Clearance Jobs News: ANDSF Versus the Taliban Militia: If Peace Talks Fail

By Jason Criss Hawk

 

Full Article: https://news.clearancejobs.com/2021/01/29/andsf-versus-the-taliban-militia-if-peace-talks-fail/

Riley.C.Murray Fri, 01/29/2021 - 6:00pm
SOF News: Afghan Conflict Update – January 2021

A roundup of news, analysis, and commentary about the war in Afghanistan.

 

Including:

-A report the the U.S. Treasury Department that Al Qaeda is gaining strength in Afghanistan

-Assassination threats against Afghan Journalists

-Released Taliban prisoners being recaptured

-A net assessment of the ANSDF and the Taliban

-The beginnings of the new adminstration's approach to Afghanistan

-Updates on peace talks

 

https://sof.news/afghanistan/afghan-update-jan-2021/

Riley.C.Murray Fri, 01/29/2021 - 5:56pm

The Case for Maintaining an Advisory Presence in Afghanistan

Mon, 04/20/2020 - 9:35am
Barring an unforeseen event or shift in policy, it seems likely that by May 2021, the United States will remove its military forces from Afghanistan. Despite claims of progress, the United States and its allies have undeniably made many mistakes over the past two decades. Some commentators have argued that Afghanistan has been an “undeniable failure.” While many commentators and policymakers have focused on getting out of Afghanistan, the past shows the potentially devastating consequences such actions could bring. Instead, the United States and its NATO allies should consider leaving a small presence of advisors to support institutional development at the ministries and institutions.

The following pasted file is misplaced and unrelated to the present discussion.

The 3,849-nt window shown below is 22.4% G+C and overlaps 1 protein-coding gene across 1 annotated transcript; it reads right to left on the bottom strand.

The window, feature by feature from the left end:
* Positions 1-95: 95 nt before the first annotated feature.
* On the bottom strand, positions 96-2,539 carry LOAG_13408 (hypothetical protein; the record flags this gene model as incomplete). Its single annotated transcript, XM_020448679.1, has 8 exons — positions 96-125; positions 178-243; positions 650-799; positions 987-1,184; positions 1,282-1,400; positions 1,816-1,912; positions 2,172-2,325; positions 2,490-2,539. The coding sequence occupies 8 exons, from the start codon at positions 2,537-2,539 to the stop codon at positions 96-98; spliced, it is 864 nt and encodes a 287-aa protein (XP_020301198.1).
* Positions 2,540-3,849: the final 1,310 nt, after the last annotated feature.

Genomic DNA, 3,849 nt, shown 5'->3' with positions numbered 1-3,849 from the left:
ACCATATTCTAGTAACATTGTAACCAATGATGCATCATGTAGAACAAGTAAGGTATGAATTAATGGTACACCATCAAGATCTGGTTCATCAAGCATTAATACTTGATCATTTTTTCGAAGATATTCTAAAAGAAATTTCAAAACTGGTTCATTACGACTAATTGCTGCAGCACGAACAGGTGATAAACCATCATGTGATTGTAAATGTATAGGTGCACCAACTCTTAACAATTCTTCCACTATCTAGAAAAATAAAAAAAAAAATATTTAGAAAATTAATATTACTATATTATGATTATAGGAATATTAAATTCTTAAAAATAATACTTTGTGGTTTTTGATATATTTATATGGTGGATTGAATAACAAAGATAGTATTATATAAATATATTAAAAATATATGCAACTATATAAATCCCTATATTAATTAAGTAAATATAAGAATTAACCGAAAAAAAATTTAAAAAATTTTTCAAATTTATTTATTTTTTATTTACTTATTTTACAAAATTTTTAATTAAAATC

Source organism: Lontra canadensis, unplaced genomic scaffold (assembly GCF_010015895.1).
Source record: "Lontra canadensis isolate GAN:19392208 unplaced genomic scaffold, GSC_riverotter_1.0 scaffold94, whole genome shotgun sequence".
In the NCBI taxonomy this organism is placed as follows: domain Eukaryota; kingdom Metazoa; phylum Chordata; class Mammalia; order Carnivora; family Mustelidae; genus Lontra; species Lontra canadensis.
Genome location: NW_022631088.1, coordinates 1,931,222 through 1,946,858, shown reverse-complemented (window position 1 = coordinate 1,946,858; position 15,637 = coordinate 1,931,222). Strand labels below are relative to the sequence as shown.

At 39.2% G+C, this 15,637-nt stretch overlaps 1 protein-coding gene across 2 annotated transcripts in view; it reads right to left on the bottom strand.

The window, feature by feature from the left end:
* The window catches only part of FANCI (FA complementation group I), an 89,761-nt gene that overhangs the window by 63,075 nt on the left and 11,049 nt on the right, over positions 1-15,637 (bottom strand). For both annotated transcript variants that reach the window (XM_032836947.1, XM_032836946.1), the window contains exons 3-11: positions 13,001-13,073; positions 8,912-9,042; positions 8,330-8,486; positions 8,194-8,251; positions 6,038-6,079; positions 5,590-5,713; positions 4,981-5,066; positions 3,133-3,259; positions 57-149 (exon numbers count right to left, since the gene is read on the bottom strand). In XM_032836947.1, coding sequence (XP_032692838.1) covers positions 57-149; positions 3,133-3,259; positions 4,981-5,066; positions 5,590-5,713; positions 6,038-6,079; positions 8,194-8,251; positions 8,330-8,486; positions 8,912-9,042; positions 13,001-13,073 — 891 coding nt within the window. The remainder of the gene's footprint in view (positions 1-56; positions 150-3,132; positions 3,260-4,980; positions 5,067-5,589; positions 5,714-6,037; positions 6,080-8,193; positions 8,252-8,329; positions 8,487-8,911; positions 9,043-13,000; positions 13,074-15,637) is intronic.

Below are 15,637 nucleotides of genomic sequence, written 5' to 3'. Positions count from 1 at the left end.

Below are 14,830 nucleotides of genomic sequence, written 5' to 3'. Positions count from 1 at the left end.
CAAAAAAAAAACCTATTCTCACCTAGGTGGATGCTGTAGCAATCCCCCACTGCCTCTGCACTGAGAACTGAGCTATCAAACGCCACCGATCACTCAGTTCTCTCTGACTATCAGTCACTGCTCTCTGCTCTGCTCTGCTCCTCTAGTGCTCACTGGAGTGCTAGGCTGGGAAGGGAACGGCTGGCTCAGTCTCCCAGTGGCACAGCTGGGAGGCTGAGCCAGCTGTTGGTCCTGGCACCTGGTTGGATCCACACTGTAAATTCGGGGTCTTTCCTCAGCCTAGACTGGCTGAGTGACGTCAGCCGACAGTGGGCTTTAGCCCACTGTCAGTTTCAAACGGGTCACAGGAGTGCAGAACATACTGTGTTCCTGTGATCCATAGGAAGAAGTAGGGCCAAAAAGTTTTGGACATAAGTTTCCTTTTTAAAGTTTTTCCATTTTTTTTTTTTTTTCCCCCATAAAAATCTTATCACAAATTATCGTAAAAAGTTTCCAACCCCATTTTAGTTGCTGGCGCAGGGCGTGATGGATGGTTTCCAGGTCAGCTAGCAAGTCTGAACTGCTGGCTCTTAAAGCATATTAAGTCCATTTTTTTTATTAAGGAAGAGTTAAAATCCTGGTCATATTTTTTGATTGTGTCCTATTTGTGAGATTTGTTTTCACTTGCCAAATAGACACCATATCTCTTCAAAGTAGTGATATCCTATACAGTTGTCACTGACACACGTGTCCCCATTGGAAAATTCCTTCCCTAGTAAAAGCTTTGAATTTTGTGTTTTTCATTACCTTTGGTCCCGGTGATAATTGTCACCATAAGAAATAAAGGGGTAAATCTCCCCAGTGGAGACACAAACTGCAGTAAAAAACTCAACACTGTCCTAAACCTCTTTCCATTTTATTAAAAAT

About the Author(s)

Coronavirus in Afghanistan: An Opportunity to Build Trust with the Taliban? SWJED Fri, 04/17/2020 - 9:01am
The COVID-19 crisis comes at a critical juncture for Afghanistan. The disputed 2019 presidential election has led to a stalemate between incumbent President Ghani and the chief executive of the last government, Abdullah Abdullah, both of whom claim the right to govern. At a time when the Afghan government should be focused on the best chance to bring peace in years, it’s distracted by a political crisis.
Taliban Fragmentation: Fact, Fiction, and Future SWJED Mon, 03/30/2020 - 9:09am
For years, the U.S. military pursued a "divide and defeat" strategy against the Afghan Taliban, attempting to exploit the supposedly fragmented nature of the group. Drawing on the academic literature on insurgency, civil war, and negotiated peace, this report finds that the Taliban is a far more cohesive organization than a fragmented one.

Coronavirus Poses Yet Another Challenge to the Afghan Peace Process

Thu, 03/26/2020 - 9:37pm
U.S. Secretary of State Mike Pompeo’s effort this week to bring the parties together failed and led the U.S. to reduce aid to Afghanistan. Amid all this uncertainty, Afghanistan is beginning to see the signs of a coronavirus outbreak, which could devastate the country given its poor health infrastructure and pollution problems. USIP’s Scott Smith explains how the coronavirus could further exacerbates an already complex situation.

About the Author(s)